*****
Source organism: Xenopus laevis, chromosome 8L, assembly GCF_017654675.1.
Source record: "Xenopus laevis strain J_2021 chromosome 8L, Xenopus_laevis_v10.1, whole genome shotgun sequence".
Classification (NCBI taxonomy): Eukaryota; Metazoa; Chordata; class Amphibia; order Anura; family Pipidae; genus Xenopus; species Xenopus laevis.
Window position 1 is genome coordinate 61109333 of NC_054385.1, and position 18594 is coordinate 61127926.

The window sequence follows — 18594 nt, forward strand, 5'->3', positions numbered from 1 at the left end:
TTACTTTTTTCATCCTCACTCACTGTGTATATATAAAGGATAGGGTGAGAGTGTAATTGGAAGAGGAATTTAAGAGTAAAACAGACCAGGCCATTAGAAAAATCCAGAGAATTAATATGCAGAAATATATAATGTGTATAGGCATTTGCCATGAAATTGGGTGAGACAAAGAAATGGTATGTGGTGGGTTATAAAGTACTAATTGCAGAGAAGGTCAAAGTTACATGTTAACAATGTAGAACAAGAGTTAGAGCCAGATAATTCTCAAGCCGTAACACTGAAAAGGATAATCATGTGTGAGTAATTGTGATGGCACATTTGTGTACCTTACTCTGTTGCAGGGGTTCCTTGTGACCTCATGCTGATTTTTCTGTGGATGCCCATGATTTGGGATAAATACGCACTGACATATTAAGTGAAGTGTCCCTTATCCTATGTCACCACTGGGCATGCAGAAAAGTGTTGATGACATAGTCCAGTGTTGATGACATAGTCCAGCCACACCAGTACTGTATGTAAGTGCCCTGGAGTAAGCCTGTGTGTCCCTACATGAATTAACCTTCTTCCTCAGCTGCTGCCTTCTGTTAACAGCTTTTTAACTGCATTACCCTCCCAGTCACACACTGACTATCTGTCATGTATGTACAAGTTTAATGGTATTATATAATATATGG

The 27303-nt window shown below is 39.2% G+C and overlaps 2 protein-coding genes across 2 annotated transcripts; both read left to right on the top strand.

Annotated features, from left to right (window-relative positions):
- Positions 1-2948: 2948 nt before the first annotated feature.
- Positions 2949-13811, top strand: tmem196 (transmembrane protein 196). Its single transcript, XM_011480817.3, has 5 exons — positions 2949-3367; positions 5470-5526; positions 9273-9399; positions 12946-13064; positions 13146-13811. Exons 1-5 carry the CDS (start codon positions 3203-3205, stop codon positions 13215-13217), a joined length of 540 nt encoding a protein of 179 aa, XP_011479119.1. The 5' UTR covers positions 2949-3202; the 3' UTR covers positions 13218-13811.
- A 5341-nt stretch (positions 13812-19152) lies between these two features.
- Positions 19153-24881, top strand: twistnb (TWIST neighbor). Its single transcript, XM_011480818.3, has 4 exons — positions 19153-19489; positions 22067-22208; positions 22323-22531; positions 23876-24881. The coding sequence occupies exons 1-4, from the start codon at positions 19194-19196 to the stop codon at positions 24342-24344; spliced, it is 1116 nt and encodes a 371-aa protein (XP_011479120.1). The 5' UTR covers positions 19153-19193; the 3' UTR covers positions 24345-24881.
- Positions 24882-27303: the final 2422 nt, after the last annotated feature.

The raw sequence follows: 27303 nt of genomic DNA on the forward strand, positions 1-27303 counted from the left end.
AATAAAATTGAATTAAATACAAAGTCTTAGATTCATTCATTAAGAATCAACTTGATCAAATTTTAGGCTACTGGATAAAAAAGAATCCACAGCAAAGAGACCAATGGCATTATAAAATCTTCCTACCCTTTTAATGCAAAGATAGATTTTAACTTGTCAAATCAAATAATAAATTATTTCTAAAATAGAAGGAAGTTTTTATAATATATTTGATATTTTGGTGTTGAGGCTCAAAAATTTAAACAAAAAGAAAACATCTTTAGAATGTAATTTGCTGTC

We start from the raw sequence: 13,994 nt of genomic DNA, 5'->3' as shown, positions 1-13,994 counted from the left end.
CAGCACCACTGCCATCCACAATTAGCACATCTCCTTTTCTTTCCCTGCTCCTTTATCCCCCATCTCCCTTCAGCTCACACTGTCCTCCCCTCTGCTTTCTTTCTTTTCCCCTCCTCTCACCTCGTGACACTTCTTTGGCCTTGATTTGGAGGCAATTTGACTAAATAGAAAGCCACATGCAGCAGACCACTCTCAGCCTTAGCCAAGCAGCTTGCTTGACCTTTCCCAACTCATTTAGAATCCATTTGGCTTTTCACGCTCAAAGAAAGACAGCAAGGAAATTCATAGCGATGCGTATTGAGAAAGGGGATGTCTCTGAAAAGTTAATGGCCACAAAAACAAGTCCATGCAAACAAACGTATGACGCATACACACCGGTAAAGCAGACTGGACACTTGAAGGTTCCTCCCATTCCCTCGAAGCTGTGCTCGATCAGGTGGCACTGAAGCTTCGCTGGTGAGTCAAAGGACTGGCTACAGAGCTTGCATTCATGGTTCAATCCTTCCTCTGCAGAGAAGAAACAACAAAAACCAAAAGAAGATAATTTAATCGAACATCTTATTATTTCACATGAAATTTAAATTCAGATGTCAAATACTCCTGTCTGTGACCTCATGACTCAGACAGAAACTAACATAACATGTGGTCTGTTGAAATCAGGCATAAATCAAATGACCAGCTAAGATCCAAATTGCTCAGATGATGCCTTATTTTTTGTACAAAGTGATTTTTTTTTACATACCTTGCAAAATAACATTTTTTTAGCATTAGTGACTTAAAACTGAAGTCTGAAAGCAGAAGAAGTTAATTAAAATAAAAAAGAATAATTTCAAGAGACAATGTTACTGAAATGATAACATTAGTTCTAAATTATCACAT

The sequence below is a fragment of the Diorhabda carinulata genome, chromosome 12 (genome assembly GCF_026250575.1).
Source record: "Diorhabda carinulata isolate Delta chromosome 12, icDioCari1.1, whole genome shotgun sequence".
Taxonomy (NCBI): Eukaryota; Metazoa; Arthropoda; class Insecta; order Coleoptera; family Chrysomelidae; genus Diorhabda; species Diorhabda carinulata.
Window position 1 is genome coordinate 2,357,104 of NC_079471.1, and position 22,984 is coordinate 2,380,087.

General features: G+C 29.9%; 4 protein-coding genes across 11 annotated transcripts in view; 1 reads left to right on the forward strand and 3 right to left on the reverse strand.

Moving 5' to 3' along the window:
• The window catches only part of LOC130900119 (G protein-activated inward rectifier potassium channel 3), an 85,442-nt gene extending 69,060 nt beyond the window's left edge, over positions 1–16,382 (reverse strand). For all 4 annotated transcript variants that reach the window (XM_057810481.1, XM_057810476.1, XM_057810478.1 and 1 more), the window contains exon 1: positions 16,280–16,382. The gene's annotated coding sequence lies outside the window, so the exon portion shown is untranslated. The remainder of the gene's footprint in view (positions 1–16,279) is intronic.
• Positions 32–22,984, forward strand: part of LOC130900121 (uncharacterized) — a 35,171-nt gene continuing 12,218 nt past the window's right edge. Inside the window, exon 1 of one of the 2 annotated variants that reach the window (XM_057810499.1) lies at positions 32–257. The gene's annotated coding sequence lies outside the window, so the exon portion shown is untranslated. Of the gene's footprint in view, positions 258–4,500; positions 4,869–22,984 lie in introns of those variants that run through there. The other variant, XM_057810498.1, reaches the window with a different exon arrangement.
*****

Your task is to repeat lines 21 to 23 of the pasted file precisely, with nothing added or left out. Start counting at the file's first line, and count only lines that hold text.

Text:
Window position 1 is genome coordinate 2,357,104 of NC_079471.1, and position 22,984 is coordinate 2,380,087.

General features: G+C 29.9%; 4 protein-coding genes across 11 annotated transcripts in view; 1 reads left to right on the forward strand and 3 right to left on the reverse strand.

Moving 5' to 3' along the window: